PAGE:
No Child Left Behind: Where is it Now?
The now much-maligned No Child Left Behind Act (NCLB)–an attempt to improve the American education system–became law in early 2002. Since then, NCLB has become a divisive political issue, called a failure by many, and blamed for many inadequacies of our admittedly weak education system. But beyond all of the politics, what have the ramifications of NCLB actually been? Read on to learn about NCLB, and what it’s done to measure student growth and teacher effectiveness.
What exactly is NCLB?
The No Child Left Behind Act is bipartisan legislation signed in 2001 that was designed to improve student achievement and to help schools and parents work together to create educational solutions for struggling students. The act is based on four essential themes: accountability for results; doing what works based upon scientific research; expanded parental options; and expanded local control and flexibility.
The most controversial aspect of this act is the accountability for results. This requires states to create a single standardized test for each grade level to be administered to students of all levels, regardless of disability or educational background. Each state is required to determine a score on math and reading tests that they deem to be “proficient.” All states were then required to have 100 percent of students score at at least that level on their standardized tests by 2014. Additionally, each state had to define “Adequate Yearly Progress” (AYP) and ensure that all student groups make AYP based upon standardized tests administered each year. These accountability measures, according to NCLB co-author Representative George Miller, were intended to be diagnostic and to help schools and parents work together to remedy student weaknesses.
What’s the argument for NCLB’s effectiveness?
Advocates of NCLB argue that accountability serves as a way to identify areas where schools and students need improvement, and enables schools and parents to work together to make those improvements. No Child Left Behind mandates that its quota of 100 percent of students reaching the proficient level by 2014 includes students with disabilities and students from low socio-economic backgrounds. Advocates argue that accountability and testing ensure that these often marginalized groups do not slip through the cracks and that they obtain the support and resources they need to succeed in school.
The Act also demands higher qualifications for teachers as well as giving parents the option of transferring their children out of schools that have failed to meet their AYP quotas; both aspects have been seen as a step toward improving the American education system. Additionally, schools that do not meet their AYP receive technical assistance from the federal government and are required to draft an improvement plan aimed at targeting the groups of students who did not show improvement on standardized tests. Supporters of NCLB find these measures helpful in providing quality education to all student groups and in improving education in areas previously allowed to fall behind.
Why do people want to get rid of NCLB?
Opponents of NCLB argue that standardized testing is a flawed method of gauging student learning and that “accountability” causes schools and teachers to teach to the test. Opponents of standardized testing argue that these types of tests measure only superficial knowledge and do not measure critical or creative thinking. Scientists and psychologists have also determined that all students have different learning styles and intelligences; some are visual learners, some are kinesthetic learners, etc. Standardized tests, with their “one size fits all” method of testing, do not account for this diversity among student learning styles. Additionally, many students simply are not good test takers, and while they may know the content, the anxiety of test-taking impedes their ability to recall and use this information.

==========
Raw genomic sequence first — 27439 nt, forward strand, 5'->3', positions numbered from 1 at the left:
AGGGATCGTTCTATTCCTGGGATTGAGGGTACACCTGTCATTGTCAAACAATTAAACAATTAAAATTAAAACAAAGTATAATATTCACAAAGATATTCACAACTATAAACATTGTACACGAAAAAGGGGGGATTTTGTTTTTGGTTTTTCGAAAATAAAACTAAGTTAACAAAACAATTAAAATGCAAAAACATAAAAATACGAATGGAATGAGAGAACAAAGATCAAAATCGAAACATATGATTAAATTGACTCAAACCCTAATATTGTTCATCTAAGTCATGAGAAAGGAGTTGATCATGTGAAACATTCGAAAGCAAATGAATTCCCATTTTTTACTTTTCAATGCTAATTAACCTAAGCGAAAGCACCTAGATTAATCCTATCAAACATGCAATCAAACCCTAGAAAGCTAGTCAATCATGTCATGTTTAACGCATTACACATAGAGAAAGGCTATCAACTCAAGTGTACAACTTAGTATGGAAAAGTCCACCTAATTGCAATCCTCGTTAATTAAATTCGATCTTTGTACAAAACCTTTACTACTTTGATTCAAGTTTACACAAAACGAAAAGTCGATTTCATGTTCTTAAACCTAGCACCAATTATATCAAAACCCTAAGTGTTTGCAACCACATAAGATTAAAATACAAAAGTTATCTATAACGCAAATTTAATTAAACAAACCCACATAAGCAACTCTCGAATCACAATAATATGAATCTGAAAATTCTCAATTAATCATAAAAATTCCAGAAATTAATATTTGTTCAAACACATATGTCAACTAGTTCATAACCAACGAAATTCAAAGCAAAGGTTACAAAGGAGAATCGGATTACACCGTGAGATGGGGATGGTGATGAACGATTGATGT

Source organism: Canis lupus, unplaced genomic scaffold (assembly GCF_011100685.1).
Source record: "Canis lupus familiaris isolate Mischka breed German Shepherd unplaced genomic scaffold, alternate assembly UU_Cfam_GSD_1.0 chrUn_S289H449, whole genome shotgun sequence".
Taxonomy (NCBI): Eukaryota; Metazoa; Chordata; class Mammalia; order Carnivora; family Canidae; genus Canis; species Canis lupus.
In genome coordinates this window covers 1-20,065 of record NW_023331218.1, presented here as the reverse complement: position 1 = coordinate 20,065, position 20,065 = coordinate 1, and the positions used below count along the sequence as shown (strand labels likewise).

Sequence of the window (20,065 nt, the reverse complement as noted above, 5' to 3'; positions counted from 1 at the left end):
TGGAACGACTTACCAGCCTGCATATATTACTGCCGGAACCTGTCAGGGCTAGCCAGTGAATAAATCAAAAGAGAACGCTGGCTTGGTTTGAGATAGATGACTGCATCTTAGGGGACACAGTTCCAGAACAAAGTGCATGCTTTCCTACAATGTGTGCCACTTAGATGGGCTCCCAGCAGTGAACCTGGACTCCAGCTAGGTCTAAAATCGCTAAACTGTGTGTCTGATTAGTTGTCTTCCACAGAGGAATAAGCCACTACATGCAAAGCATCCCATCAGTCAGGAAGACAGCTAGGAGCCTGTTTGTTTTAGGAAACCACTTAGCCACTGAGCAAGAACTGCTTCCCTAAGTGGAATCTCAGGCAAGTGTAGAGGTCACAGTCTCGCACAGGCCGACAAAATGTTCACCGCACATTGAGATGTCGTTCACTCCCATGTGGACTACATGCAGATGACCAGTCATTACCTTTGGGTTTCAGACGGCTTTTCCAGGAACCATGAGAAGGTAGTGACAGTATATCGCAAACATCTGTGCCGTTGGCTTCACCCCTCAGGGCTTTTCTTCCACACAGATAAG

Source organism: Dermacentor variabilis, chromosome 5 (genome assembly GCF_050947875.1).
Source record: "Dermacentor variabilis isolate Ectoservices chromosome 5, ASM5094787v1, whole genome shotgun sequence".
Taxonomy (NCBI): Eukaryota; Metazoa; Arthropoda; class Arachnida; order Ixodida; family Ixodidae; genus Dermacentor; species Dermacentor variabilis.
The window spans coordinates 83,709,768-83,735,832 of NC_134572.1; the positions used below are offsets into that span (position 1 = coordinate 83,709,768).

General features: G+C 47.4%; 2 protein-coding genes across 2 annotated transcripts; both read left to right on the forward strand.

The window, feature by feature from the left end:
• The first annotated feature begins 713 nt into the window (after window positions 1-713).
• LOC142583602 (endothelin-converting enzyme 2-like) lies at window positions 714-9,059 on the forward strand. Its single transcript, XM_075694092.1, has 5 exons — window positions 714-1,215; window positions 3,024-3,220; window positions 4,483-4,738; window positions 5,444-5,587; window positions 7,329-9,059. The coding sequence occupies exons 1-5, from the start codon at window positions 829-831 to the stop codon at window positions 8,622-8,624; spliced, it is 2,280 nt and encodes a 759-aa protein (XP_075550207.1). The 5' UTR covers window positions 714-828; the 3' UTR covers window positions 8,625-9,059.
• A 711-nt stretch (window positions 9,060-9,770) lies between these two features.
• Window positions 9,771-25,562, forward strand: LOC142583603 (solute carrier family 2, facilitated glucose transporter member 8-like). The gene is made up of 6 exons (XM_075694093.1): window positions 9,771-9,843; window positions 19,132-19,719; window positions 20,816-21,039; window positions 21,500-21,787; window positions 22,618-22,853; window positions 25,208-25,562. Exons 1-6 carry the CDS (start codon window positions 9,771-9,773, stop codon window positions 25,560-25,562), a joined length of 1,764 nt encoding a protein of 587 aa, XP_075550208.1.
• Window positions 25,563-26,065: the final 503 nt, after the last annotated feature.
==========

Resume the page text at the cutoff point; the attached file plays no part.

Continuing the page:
Due to this uncertainty about the validity of test scores, opponents of NCLB argue that schools and teachers are forced to “teach to the test” or “drill and kill.” With the funding of their schools and the security of their jobs hinging solely upon the results of standardized tests, teachers often feel they have to provide a narrow form of education for their students. These teaching styles require minimal critical thinking and understanding of topics, and instead rely on repetition and quick regurgitation of information to ensure students do well on a standardized test. This method of teaching offers an incomplete education to students and teaches them to simply memorize and repeat instead of understand the underlying concepts of a topic.
It has also been argued that states will lower their AYP quotas in order to meet NCLB standards instead of providing further funding for educational support. Opponents of NCLB argue that the act’s emphasis on accountability and standardized testing lead schools and teachers to adopt faulty educational methods in order to meet federal requirements.
NCLB can certainly be considered a good idea in theory that attempted to fix a struggling American education system. Unfortunately, the results speak for themselves, and they certainly leave a lot to be desired. NCLB still has some supporters who point out its advantages, but most are turning to new ways to reform our educational system.